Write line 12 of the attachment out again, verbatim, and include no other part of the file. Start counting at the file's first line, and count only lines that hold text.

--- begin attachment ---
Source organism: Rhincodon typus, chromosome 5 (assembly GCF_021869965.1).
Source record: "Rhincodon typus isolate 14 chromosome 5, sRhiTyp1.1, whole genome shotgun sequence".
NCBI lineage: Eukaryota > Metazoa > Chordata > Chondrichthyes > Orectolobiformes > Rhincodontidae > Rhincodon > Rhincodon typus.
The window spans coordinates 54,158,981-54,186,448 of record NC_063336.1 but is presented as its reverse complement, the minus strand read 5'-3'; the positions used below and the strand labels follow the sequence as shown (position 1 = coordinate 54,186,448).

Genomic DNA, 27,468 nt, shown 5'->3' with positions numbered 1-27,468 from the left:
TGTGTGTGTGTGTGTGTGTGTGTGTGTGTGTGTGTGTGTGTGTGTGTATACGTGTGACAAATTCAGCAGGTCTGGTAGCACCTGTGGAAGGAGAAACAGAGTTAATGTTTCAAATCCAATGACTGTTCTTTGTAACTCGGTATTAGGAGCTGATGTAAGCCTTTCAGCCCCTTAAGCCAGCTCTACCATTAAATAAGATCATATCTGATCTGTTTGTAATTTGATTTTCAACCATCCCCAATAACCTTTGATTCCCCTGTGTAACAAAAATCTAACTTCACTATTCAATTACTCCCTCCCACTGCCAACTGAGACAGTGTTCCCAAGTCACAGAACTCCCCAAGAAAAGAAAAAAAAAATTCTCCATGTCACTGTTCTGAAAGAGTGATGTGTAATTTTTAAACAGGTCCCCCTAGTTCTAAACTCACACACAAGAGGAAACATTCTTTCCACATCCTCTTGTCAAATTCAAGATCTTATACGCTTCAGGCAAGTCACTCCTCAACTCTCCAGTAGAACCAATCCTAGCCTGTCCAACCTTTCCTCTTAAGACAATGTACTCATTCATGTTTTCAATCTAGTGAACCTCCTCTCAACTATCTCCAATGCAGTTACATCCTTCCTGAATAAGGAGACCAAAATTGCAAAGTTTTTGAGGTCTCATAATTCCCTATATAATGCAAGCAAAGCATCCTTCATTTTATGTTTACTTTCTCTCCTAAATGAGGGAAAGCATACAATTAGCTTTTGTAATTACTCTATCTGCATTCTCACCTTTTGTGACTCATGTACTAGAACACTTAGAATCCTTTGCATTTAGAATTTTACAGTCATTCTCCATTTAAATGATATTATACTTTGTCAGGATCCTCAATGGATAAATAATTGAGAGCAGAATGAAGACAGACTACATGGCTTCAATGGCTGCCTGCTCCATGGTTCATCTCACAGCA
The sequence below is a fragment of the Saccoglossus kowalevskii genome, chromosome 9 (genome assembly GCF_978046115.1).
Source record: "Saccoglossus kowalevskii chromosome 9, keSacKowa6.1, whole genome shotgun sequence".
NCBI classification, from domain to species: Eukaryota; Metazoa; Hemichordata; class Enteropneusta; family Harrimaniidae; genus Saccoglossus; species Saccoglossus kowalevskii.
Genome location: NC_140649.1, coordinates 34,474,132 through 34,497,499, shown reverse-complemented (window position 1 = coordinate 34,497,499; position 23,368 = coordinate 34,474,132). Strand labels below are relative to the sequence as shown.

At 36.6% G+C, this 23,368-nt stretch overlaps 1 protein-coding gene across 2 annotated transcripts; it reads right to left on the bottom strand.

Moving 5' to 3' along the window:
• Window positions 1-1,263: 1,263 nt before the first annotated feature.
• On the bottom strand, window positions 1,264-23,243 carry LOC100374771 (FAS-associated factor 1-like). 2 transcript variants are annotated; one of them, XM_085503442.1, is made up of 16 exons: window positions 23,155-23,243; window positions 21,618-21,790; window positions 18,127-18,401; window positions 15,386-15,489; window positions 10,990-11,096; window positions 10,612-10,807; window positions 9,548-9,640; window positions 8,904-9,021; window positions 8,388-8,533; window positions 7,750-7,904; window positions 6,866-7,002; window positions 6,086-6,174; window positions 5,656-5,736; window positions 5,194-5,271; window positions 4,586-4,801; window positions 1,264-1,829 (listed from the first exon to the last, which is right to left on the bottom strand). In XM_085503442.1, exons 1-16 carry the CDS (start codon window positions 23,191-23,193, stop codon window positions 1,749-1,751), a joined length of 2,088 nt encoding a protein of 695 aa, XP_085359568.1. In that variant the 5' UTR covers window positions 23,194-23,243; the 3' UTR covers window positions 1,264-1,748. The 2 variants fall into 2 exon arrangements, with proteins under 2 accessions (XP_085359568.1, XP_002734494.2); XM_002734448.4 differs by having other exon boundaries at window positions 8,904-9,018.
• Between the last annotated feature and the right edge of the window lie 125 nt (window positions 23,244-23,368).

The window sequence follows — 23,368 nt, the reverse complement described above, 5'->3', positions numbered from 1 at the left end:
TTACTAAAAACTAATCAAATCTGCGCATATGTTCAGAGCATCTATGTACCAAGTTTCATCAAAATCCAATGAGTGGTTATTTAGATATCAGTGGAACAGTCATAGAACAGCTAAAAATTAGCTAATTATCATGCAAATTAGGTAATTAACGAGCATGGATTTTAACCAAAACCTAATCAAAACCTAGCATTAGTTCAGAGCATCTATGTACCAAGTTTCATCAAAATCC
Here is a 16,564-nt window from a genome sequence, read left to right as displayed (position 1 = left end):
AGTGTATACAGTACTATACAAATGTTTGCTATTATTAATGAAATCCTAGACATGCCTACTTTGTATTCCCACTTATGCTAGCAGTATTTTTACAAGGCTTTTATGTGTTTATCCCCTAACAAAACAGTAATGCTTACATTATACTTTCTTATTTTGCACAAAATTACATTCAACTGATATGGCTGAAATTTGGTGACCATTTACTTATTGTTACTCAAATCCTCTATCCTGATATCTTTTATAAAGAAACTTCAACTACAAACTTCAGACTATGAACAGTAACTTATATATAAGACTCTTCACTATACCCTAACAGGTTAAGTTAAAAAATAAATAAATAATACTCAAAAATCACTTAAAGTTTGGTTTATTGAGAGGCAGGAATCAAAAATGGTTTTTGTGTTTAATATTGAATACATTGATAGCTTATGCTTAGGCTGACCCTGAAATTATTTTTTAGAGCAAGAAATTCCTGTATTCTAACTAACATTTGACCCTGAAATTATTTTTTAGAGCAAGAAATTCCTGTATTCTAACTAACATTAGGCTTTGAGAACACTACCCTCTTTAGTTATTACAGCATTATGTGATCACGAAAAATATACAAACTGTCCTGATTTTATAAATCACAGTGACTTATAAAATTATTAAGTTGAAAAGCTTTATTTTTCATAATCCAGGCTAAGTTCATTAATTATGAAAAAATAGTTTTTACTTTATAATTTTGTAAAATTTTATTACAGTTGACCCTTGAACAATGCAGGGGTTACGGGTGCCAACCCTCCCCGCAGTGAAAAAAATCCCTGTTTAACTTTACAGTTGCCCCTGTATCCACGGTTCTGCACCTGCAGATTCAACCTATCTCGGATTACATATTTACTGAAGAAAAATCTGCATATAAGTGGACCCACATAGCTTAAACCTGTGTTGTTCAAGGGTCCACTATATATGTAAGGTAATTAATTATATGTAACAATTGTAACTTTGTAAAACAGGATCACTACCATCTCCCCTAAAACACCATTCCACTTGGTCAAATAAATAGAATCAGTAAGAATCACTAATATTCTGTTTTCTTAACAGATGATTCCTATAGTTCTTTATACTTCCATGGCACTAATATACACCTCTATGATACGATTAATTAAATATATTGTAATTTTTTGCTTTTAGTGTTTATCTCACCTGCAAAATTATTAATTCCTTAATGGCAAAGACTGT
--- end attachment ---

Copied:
Moving 5' to 3' along the window: